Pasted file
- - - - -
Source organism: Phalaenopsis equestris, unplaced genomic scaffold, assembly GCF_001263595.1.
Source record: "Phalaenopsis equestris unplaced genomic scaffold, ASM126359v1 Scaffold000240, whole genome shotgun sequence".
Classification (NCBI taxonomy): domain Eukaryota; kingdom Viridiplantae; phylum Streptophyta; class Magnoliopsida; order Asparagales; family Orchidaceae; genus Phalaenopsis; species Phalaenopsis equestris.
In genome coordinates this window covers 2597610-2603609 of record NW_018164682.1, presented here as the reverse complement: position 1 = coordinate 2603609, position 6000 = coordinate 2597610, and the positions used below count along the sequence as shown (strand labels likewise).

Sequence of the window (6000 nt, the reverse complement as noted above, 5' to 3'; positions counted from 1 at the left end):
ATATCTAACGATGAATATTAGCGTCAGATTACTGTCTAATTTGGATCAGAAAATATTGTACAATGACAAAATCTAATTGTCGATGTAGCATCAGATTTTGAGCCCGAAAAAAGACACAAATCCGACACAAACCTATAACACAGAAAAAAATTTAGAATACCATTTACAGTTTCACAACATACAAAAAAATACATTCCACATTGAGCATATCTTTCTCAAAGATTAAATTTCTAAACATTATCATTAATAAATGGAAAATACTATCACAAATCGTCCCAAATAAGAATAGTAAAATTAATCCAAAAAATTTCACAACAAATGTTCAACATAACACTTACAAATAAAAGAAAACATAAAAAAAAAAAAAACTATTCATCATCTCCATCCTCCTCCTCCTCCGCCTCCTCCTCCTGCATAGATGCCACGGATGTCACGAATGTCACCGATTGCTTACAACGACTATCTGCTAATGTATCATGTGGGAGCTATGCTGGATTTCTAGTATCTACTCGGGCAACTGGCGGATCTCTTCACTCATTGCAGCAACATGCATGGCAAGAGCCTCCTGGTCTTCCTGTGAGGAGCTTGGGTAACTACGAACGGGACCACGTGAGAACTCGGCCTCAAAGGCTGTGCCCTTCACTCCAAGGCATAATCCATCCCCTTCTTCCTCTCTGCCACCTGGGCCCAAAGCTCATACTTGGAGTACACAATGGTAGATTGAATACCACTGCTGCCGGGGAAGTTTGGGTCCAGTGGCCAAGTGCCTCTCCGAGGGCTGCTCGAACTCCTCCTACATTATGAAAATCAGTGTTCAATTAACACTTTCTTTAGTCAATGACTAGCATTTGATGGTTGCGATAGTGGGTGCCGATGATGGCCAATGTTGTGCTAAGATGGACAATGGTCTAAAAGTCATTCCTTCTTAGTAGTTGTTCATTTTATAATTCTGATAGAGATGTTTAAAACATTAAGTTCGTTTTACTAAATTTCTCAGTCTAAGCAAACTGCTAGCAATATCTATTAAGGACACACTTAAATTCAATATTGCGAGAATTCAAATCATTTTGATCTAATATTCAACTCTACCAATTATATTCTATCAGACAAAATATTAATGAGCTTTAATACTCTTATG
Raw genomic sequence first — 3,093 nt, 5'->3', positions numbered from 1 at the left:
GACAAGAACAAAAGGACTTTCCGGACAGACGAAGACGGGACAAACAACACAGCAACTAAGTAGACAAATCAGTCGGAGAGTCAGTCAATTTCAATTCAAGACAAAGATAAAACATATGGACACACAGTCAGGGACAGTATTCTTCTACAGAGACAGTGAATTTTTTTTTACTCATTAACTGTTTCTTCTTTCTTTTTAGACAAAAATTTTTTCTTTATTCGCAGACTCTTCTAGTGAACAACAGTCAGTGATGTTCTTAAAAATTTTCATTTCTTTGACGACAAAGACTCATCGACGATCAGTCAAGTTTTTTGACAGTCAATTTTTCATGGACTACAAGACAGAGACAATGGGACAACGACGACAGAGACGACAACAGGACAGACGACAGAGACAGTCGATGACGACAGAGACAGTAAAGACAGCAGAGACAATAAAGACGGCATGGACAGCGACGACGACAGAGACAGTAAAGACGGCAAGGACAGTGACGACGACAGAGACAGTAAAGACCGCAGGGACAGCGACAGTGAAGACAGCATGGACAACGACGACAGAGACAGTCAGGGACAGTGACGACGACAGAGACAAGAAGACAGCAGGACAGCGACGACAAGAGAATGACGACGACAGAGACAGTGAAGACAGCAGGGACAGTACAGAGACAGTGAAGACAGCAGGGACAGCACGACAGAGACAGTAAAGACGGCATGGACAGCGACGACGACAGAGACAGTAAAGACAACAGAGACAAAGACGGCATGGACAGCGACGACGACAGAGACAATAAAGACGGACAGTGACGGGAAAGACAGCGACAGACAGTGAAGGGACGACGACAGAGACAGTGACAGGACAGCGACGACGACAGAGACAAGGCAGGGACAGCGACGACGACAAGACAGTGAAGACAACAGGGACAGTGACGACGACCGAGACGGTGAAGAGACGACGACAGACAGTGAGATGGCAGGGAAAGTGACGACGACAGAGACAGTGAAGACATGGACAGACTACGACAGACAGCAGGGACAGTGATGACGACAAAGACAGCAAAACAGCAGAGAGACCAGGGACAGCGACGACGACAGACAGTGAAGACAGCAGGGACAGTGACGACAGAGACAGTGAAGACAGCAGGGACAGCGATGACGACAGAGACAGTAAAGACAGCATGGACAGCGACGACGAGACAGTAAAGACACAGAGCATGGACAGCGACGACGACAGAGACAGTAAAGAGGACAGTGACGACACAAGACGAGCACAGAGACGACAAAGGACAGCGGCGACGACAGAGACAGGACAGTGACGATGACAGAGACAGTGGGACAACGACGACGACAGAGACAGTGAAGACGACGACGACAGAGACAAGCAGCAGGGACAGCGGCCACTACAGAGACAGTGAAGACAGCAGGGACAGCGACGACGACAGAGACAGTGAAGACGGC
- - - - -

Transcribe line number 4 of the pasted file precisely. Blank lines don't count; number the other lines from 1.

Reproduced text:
In genome coordinates this window covers 2597610-2603609 of record NW_018164682.1, presented here as the reverse complement: position 1 = coordinate 2603609, position 6000 = coordinate 2597610, and the positions used below count along the sequence as shown (strand labels likewise).